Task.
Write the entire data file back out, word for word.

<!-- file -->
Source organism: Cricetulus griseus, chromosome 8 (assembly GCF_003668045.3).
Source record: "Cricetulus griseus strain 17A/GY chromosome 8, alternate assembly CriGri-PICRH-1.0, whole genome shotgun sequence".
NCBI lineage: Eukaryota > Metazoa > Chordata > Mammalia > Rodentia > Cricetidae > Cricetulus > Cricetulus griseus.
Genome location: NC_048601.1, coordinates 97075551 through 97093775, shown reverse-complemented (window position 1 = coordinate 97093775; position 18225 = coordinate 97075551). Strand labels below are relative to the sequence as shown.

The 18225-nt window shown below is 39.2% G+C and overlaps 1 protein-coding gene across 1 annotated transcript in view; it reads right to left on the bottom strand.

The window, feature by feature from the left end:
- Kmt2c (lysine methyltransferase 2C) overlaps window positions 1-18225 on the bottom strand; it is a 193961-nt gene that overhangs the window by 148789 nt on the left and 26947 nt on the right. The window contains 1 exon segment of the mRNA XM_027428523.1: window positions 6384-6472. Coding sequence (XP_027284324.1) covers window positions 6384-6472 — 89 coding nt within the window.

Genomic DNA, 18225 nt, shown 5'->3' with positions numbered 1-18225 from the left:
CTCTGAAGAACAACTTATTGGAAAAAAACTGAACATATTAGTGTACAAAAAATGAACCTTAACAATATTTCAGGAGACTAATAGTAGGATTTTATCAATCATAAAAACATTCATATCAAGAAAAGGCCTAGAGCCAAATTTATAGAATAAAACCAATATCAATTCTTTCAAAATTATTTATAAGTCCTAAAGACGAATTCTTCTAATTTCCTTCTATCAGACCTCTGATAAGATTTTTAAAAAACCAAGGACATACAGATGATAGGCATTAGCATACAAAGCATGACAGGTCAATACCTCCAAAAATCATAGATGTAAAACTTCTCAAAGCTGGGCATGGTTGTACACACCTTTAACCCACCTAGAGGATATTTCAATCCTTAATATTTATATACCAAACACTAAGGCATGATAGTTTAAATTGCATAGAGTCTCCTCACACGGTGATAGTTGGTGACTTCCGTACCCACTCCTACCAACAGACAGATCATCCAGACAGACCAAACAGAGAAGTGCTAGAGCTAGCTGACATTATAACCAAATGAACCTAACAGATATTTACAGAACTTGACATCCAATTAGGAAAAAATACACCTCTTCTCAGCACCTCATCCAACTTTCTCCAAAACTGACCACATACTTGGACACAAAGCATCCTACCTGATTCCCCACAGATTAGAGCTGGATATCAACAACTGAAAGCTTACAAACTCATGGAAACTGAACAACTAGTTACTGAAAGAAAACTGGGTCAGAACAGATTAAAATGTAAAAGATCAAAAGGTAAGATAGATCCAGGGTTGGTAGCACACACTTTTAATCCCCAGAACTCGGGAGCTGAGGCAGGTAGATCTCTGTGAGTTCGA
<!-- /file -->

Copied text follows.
Source organism: Cricetulus griseus, chromosome 8 (assembly GCF_003668045.3).
Source record: "Cricetulus griseus strain 17A/GY chromosome 8, alternate assembly CriGri-PICRH-1.0, whole genome shotgun sequence".
NCBI lineage: Eukaryota > Metazoa > Chordata > Mammalia > Rodentia > Cricetidae > Cricetulus > Cricetulus griseus.
Genome location: NC_048601.1, coordinates 97075551 through 97093775, shown reverse-complemented (window position 1 = coordinate 97093775; position 18225 = coordinate 97075551). Strand labels below are relative to the sequence as shown.

The 18225-nt window shown below is 39.2% G+C and overlaps 1 protein-coding gene across 1 annotated transcript in view; it reads right to left on the bottom strand.

The window, feature by feature from the left end:
- Kmt2c (lysine methyltransferase 2C) overlaps window positions 1-18225 on the bottom strand; it is a 193961-nt gene that overhangs the window by 148789 nt on the left and 26947 nt on the right. The window contains 1 exon segment of the mRNA XM_027428523.1: window positions 6384-6472. Coding sequence (XP_027284324.1) covers window positions 6384-6472 — 89 coding nt within the window.

Genomic DNA, 18225 nt, shown 5'->3' with positions numbered 1-18225 from the left:
CTCTGAAGAACAACTTATTGGAAAAAAACTGAACATATTAGTGTACAAAAAATGAACCTTAACAATATTTCAGGAGACTAATAGTAGGATTTTATCAATCATAAAAACATTCATATCAAGAAAAGGCCTAGAGCCAAATTTATAGAATAAAACCAATATCAATTCTTTCAAAATTATTTATAAGTCCTAAAGACGAATTCTTCTAATTTCCTTCTATCAGACCTCTGATAAGATTTTTAAAAAACCAAGGACATACAGATGATAGGCATTAGCATACAAAGCATGACAGGTCAATACCTCCAAAAATCATAGATGTAAAACTTCTCAAAGCTGGGCATGGTTGTACACACCTTTAACCCACCTAGAGGATATTTCAATCCTTAATATTTATATACCAAACACTAAGGCATGATAGTTTAAATTGCATAGAGTCTCCTCACACGGTGATAGTTGGTGACTTCCGTACCCACTCCTACCAACAGACAGATCATCCAGACAGACCAAACAGAGAAGTGCTAGAGCTAGCTGACATTATAACCAAATGAACCTAACAGATATTTACAGAACTTGACATCCAATTAGGAAAAAATACACCTCTTCTCAGCACCTCATCCAACTTTCTCCAAAACTGACCACATACTTGGACACAAAGCATCCTACCTGATTCCCCACAGATTAGAGCTGGATATCAACAACTGAAAGCTTACAAACTCATGGAAACTGAACAACTAGTTACTGAAAGAAAACTGGGTCAGAACAGATTAAAATGTAAAAGATCAAAAGGTAAGATAGATCCAGGGTTGGTAGCACACACTTTTAATCCCCAGAACTCGGGAGCTGAGGCAGGTAGATCTCTGTGAGTTCGA